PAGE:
a chance to kill him, but ends up doing it himself when Paul refuses.
Gurney escapes into the smuggler camp until he is reconnected with Paul in the desert, much later, after Paul has become a religious icon.
Paul and Jessica escape thanks to Duncan Idaho, who later gives his life, along with the life of Kynes, to protect them. They make their way by thopter and thumper across the desert to Stilgar's sietch. Through ritual battle, and an ancient legend planted among the Fremen by the Bene Gesserit
millennia ago, Paul and Jessica are accepted into that society. When Jessica becomes the new Reverend Mother, Paul and Chani become lovers. Paul gains power and support among the Fremen, becoming their leader, but without the title. They all know that Paul will have to kill Stilgar to gain the leadership, but Paul constantly looks for another way. After he harnesses a worm, they plant a trap for the smugglers, including Gurney. Gurney tries to kill Jessica, because he has been in contact with Hawat, and still thinks that she is the traitor.
What I really liked about Paul and Jessica's incursion into the Fremen tribe is that excuses were not made for them being "newcomers".
They had to follow the traditions of the Fremen, or it meant their deaths. This is made clear right from their first meeting.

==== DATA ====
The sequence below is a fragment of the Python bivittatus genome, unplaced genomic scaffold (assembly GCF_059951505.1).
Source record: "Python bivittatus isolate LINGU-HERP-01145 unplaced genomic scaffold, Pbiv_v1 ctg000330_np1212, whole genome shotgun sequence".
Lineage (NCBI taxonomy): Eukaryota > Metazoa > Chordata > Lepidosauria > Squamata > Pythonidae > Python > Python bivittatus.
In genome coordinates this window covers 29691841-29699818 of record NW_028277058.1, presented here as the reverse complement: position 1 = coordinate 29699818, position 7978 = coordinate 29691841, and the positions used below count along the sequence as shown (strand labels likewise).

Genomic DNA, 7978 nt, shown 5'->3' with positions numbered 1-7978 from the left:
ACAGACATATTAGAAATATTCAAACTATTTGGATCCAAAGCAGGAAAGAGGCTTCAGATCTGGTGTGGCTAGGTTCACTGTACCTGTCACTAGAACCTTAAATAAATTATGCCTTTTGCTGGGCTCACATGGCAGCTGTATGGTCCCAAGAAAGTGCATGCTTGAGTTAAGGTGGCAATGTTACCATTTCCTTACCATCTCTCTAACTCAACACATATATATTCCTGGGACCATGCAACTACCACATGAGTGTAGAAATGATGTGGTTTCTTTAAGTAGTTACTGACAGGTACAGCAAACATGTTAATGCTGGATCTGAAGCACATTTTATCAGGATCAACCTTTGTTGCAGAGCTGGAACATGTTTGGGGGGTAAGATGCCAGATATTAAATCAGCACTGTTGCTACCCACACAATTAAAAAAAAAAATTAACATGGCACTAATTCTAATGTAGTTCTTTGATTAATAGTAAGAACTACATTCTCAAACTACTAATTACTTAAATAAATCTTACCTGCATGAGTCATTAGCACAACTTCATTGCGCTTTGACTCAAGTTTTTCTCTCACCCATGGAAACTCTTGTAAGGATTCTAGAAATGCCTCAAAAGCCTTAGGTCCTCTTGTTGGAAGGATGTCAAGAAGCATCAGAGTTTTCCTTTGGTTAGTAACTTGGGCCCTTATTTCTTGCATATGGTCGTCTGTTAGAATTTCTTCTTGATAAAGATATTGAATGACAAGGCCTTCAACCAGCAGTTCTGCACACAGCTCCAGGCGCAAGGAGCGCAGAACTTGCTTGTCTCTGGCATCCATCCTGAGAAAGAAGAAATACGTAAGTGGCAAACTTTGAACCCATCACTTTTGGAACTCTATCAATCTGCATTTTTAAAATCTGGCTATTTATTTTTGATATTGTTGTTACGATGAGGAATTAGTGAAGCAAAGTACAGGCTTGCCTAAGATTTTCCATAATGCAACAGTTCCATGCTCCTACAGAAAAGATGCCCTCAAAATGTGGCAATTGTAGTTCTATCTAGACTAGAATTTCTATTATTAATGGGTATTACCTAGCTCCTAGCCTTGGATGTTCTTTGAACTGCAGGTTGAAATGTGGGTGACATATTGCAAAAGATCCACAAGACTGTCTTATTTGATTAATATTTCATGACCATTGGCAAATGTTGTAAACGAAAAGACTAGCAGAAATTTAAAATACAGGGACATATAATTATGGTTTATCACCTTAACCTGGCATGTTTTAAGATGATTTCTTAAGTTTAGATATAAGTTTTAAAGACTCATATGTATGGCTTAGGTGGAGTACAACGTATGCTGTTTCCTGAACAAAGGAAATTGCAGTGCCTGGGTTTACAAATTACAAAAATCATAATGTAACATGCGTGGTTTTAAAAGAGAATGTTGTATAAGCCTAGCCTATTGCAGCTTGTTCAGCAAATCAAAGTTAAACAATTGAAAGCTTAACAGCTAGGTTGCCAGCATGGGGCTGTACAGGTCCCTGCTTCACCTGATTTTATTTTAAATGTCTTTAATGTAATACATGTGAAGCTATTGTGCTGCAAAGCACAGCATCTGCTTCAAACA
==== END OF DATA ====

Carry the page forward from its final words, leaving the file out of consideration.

But after they are well entrenched in Fremen society, Paul has no choice but to become the Fremen leader. But he tells the Fremen that
"ways change", and that killing the best of their men is no longer acceptable, even to battle for leadership. Paul knows that he will become Duke, even Emperor, and will rule over Arrakis, and so he needs Stilgar to lead the sietch, and will not kill his friend.
Surprisingly, there is very little telling of the various battles that take place to cause the Harkonnens to search so hard for Paul Muad'Dib. We hear of its aftereffects, and there seem to be large gaps in time as the war rages on. Finally, Paul decides to take the Water of Life, poison to people, especially men, unless they are born with special powers, the ability to change it into water. With Chani's help, Jessica revives him, three weeks later! And then they attack the Harkonnen base, where the Spacing Guild and the Emperor await.
The battle is short, and the author barely gives any description of the events that take place, which is strange. But he seems to be more interested with the characters, and their thoughts. Since the main characters are not in the thick of the battle, which is something very different from most other stories, we do not get to see the battles firsthand. A novel approach, to be sure.
As in the other incarnations, the climax takes place when Paul calls the Emperor to him, and then battles Feyd, who had been groomed for moments like this all his life. Treachery is present, but Paul evades it, and wins the duel. Then he takes Princess Irulan as his wife, and the book ends, quickly.
What is interesting here is Paul's reasoning. The spice acts as an addictive, all-powerful substance. It allows the Guild to navigate the space lanes, while giving them a glimpse of the future. The Bene Gesserit have a little of that prescient power, as well. But Paul can see all futures, so many of them that he often became lost, unable to differentiate between them